United Technologies is a major supplier of weapons to the Middle East, and could benefit from the conflict there. But it does far more than that; its business also involves installing elevators and air conditioners. And speaking of air conditioners, this division might do well as the heat wave soaks the United States and global warming is forever growing.
I have to say I stole the idea of buying Realty Income from Chowder. I still do not know a lot about the company, but its land holdings and long-term chart look impressive. I will trust Chowder and Brad Thomas (who wrote a wonderful article on the company) on this one. The stock is also down a good amount recently, which I see as a buying opportunity.
Finally, my pure growth/aggressive picks have been Hovnanian Enterprises (HOV), Portfolio Recovery Associates (PRAA), Nokia (NOK), BlackBerry (BBRY), SunPower (SPWR), and YRC Worldwide (YRCW). All do not have dividends and have high potential growth. Of course, high growth comes with high risk. These stocks are split between my non-IRA and my Roth IRA.
I have recently sold Nokia and BlackBerry, since I have become impatient with the stocks. Yes, patience is one of the top rules of investing, but I think there are better fish in the sea: those with faster growth. I wish I had bought both when I recommended them on June 9, 2012, as both have gone up a lot since then. But I still do think both stocks will recover and grow, but it may take a while.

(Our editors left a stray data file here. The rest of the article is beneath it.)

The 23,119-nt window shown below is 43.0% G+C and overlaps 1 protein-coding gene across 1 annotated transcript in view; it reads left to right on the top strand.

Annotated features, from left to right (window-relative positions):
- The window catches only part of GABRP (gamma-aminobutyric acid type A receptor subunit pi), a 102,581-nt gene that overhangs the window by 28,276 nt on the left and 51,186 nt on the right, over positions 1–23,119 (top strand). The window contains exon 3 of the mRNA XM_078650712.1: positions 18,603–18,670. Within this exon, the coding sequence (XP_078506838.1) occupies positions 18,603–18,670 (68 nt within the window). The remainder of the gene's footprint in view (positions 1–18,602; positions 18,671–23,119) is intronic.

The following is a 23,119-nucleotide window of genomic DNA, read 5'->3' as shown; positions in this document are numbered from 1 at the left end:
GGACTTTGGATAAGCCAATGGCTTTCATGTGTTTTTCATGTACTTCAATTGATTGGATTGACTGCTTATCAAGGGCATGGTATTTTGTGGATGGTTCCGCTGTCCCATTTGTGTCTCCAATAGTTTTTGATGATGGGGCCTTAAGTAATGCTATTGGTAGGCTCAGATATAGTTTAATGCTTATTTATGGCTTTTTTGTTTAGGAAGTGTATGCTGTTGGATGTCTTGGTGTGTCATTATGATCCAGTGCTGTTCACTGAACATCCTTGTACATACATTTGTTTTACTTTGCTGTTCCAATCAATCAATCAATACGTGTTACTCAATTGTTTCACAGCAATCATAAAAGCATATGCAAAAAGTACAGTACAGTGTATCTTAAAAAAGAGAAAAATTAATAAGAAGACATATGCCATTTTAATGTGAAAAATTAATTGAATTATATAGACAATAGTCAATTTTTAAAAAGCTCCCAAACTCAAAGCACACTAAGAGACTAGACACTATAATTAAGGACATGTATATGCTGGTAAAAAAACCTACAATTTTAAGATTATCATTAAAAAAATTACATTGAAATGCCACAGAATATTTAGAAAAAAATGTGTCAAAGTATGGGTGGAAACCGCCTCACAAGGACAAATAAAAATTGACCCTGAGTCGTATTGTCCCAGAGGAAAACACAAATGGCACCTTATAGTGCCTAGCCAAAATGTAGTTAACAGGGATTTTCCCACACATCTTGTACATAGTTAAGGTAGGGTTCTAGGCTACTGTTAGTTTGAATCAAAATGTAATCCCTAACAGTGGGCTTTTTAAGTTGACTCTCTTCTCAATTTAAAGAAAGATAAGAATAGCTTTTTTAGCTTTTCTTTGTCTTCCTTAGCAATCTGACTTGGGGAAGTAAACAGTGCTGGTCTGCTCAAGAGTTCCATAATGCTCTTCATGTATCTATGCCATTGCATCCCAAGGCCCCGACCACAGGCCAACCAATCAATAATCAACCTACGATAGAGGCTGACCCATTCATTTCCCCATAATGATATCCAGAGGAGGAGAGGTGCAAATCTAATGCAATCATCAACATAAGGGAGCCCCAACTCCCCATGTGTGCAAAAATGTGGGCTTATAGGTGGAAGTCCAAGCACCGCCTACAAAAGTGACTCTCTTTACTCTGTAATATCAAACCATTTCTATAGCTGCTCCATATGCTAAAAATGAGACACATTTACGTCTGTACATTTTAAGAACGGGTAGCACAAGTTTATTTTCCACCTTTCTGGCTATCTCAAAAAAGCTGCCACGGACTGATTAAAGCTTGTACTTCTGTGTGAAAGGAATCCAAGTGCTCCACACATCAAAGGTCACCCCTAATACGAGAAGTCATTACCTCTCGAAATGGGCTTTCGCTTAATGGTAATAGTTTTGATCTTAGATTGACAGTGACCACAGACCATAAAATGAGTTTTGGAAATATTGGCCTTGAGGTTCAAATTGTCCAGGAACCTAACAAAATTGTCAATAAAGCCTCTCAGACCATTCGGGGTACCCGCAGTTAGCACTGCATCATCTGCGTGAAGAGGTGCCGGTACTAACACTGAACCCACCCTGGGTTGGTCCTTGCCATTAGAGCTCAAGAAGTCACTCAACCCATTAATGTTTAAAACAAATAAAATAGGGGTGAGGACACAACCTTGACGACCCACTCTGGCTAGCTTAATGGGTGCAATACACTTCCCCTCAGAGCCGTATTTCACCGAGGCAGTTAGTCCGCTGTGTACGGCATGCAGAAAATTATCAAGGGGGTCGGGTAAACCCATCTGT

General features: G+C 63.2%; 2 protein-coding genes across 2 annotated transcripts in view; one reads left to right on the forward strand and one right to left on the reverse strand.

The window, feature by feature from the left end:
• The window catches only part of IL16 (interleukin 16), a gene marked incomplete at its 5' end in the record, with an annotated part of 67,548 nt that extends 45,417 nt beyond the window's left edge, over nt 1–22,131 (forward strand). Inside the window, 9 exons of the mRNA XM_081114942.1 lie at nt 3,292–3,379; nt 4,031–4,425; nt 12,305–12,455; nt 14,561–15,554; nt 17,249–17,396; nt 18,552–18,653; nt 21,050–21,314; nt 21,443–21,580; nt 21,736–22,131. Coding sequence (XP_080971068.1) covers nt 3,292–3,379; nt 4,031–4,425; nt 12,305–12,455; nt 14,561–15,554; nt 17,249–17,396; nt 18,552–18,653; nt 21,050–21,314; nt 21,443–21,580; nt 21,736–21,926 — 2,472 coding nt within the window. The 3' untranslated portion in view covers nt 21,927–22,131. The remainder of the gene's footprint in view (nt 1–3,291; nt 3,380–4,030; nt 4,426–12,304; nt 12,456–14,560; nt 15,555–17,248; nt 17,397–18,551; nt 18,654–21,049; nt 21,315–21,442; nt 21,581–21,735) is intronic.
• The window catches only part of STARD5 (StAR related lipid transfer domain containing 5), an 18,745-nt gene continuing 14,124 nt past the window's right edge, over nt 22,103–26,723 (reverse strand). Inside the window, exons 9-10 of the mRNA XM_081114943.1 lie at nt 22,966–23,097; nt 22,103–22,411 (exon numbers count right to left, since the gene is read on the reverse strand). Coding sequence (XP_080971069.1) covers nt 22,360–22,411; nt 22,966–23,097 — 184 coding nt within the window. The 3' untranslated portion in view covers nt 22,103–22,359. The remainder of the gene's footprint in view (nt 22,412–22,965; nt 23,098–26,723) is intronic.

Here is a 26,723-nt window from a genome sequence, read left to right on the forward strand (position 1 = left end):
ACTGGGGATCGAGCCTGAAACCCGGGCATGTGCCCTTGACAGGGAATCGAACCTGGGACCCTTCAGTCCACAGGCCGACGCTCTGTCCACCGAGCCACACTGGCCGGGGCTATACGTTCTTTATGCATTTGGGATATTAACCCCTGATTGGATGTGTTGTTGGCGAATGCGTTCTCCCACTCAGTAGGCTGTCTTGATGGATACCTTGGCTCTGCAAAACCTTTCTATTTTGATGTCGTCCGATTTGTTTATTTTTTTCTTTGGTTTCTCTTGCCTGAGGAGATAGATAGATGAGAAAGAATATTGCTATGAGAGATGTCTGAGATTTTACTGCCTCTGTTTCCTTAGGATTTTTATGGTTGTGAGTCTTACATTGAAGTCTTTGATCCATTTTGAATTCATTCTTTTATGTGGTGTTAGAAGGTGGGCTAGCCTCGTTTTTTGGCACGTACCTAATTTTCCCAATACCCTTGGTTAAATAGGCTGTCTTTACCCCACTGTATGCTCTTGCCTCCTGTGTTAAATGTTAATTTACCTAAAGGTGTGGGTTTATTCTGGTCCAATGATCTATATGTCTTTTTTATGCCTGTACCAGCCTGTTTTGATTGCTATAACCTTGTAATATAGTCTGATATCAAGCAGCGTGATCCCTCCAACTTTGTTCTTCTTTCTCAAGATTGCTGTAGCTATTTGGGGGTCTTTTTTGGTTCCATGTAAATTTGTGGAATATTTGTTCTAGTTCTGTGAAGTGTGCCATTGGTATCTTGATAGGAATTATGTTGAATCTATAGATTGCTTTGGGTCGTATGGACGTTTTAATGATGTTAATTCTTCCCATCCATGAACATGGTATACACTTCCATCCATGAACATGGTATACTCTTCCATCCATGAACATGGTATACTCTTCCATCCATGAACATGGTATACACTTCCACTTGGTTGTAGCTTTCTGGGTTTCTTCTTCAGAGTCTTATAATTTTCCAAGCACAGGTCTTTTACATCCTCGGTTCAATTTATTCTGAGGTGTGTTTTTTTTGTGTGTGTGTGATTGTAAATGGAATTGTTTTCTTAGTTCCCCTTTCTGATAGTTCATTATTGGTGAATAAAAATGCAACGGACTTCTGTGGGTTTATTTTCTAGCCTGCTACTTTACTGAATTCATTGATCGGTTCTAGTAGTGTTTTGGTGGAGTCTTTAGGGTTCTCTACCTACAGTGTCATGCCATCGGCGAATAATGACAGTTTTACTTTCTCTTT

Hovnanian Enterprises is my play on East Coast rebuilding after Hurricane Sandy. I also liked West Coast homebuilder Standard Pacific (SPF), as I believe housing would come back. Both have been hit hard by the housing crash.
Portfolio Recovery Associates is my unethical pick. Sorry, but I do not see debt collectors as ethical. But with a purely investment point of view, the company has a long-term, linear chart, something I look for, and an extremely high current ratio. This tells me that it had far more current assets than current liabilities, a sign of a financially strong company.
I picked SunPower solely because Warren Buffet bought solar projects from the company. My logic was that Buffett would not buy the projects unless they held value. That means other company projects could also have value too. Plus, the fact that he bought it for $2.5 billion means that the rest of the company could be worth significantly more than that.
YRC Worldwide is my comeback play. I held the stock when it was $7, but being foolish and impatient, I sold. It has since skyrocketed. I have rebought the shares, hoping that it recovers. My instinct is that it still has far more revenue than shareholders give it. And if the merger with Arkansas Best (ABFS) goes through, all the better. Lastly, transportation, both rail and trucking, will lead us out of recession, as the transport of goods is key for economic growth.
Some future pure growth/aggressive picks are Krispy Kreme Doughnuts (KKD), American Railcar Industries (ARII), and Overstock.com (OSTK). Krispy Kreme Doughnuts seems to be on the right track with its introduction of coffee with its donuts, a high margin business. American Railcar Industries looks well-positioned to take advantage of the railroad boom. And Overstock.com could very likely be the next Amazon.com (AMZN) of overstocked goods.
I hope this combination will help me secure a decent retirement and fulfill my big ambition of living off my distributions and dividends as well as amassing $1 million in ten years. Wish me luck.